He added: ‘This retrospective will generate a fresh understanding of the richness of architecture’s fundamental repertoire, apparently so exhausted today.’

Koolhaas superseded previous biennale figurehead David Chipperfield who curated last year’s global architecture festival - the 13th in its history.

Venice_Biennale_Inhabitable_Models_Photographs_by_Grant_Smith_Contact_Sheet

‘For this reason over the past few years our choices of curators and themes have been based on the awareness of the gap between the “spectacularization” of architecture on the one hand, and the waning capacity of society to express its demands and its needs on the other hand.

‘The architects are called upon prevalently to create awe-inspiring buildings and the “ordinary” is going astray, towards banality if not squalor: a modernity lived bad.’

In a change to tradition, Koolhaas’ beinnale will start on 7 June instead of at the end of August, making the event run at least 12 weeks longer.

Previous story (AJ 8.1.13)

It’s official: Rem Koolhaas to curate Venice Biennale

OMA-founder Rem Koolhaas has been officially named as the next curator of the Venice Architecture Biennale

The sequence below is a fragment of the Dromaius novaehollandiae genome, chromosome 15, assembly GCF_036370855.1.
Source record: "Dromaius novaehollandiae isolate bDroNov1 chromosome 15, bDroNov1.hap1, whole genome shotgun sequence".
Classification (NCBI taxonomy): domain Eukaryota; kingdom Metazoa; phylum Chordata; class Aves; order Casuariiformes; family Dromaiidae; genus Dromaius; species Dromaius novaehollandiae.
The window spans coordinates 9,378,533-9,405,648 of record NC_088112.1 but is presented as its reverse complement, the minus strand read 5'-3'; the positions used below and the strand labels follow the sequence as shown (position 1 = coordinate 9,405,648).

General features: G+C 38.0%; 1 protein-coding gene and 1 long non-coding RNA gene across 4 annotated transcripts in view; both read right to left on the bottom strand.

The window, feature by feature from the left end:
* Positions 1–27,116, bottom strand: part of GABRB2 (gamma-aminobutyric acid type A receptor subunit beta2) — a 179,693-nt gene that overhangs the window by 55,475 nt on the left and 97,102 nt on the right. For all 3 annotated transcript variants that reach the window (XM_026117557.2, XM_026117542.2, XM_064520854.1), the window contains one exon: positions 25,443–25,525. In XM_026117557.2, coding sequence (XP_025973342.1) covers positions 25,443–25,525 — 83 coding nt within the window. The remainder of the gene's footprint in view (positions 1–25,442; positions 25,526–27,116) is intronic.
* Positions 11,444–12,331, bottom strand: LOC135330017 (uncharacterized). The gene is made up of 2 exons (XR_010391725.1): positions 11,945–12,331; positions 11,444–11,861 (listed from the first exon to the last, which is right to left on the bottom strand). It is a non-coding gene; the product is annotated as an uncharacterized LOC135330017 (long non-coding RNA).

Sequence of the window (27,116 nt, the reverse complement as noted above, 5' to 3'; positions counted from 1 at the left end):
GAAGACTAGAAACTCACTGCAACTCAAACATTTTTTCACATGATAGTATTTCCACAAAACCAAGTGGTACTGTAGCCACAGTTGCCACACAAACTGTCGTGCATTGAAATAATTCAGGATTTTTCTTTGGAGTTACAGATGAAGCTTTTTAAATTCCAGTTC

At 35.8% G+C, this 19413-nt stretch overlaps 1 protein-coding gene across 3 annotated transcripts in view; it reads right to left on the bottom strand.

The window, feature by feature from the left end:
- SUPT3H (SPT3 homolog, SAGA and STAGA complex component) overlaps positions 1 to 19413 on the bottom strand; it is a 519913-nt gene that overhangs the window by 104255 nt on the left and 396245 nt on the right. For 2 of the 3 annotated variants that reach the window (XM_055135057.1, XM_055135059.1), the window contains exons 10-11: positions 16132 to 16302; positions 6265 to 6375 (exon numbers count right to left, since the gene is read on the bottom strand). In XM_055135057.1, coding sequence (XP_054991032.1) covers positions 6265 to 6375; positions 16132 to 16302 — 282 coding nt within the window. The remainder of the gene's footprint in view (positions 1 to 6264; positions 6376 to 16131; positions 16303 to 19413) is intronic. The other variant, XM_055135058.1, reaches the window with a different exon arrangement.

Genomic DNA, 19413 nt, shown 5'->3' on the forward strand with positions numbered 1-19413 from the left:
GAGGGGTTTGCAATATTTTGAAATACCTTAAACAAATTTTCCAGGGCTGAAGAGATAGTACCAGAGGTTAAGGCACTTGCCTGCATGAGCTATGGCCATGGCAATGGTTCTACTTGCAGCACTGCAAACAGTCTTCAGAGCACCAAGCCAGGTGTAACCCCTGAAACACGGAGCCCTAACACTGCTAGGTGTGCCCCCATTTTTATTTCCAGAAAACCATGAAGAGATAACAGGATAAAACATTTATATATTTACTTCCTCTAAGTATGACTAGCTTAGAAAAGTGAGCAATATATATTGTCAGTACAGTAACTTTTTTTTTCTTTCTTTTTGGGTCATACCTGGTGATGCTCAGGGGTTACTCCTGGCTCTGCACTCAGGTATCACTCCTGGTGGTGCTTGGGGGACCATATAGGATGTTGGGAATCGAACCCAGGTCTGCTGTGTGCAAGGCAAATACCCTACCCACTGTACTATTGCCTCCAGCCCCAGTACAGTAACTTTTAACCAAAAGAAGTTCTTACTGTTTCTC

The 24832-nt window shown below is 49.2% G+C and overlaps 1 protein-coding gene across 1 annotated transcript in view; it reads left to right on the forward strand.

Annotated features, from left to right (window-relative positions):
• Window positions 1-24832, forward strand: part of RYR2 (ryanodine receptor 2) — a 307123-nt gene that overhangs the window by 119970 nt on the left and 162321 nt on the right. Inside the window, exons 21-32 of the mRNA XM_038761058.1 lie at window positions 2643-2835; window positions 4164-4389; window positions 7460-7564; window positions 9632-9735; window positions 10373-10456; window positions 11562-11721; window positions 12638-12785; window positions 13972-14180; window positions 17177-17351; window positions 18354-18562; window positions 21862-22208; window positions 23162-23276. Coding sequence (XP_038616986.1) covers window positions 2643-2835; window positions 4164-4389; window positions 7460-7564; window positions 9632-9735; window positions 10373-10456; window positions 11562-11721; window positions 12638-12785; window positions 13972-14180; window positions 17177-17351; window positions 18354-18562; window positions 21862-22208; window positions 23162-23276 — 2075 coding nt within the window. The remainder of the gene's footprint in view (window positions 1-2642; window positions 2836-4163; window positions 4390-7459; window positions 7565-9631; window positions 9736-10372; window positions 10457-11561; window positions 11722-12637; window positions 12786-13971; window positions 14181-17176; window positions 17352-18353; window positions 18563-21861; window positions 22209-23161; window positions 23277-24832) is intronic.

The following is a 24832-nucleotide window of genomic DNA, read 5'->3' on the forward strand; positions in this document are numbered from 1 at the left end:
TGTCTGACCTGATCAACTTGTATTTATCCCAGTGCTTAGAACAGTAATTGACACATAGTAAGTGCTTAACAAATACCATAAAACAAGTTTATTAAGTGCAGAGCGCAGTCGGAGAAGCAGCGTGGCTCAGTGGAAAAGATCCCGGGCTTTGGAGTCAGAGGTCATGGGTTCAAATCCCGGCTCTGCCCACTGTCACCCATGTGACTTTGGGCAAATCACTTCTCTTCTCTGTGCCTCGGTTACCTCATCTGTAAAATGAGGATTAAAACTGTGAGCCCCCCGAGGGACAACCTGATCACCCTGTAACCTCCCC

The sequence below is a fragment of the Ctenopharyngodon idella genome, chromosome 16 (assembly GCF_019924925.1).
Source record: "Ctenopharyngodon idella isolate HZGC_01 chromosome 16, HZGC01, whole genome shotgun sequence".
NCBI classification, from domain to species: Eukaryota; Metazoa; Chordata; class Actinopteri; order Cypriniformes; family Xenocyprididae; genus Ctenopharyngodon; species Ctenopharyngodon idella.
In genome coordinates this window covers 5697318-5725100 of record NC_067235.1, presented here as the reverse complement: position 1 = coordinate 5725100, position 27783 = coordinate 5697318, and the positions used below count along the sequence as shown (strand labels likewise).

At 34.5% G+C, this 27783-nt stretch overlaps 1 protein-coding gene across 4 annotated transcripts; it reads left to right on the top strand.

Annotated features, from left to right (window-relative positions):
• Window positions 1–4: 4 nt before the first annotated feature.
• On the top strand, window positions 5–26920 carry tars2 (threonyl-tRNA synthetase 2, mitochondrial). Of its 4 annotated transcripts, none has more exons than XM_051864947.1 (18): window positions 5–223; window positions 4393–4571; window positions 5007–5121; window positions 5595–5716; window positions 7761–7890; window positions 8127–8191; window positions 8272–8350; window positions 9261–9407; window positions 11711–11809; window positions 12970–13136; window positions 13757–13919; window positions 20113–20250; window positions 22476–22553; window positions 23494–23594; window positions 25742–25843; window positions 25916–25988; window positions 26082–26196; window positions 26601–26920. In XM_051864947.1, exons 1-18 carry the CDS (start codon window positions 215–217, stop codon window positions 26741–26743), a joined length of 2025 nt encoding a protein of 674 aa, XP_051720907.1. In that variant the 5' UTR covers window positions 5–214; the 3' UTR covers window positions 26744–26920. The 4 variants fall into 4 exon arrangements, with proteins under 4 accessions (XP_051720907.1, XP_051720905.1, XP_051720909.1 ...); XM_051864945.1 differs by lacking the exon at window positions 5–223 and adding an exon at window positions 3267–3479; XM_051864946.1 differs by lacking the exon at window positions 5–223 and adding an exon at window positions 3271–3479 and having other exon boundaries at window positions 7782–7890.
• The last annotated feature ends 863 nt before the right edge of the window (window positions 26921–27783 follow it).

The 68-year-old Dutch architect supersedes David Chipperfield who curated last year’s global architecture festival.The appointment comes four months after AJ reported Koolhaas was tipped for the top job in the weeks following the opening of the last biennale.

In a change to tradition, Koolhaas’ beinnale will start on 7 June instead of at the end of August, making the event run at least 12 weeks longer.

Indicating his ambitions for the next showcase in 2014, Koolhaas said he planned to ‘give a new look’ to architecture’s basic elements ‘to see if we can discover something new about architecture.’

The festival’s board, chaired by Paolo Baratta, formally appointed the star architect to the role today.

Baratta praised Koolhaas as one of the most important architects practising today.

He said: ‘The Architecture Exhibitions of the Biennale have gradually grown in importance internationally.

‘Rem Koolhaas, one of the most significant personalities among the architects of our time - who has based all his work on intense research, now renowned celebrity - has accepted to engage himself in yet another research and, why not, rethinking.’

The high-profile architect won the biennale’s Golden Lion for lifetime achievement in 2010.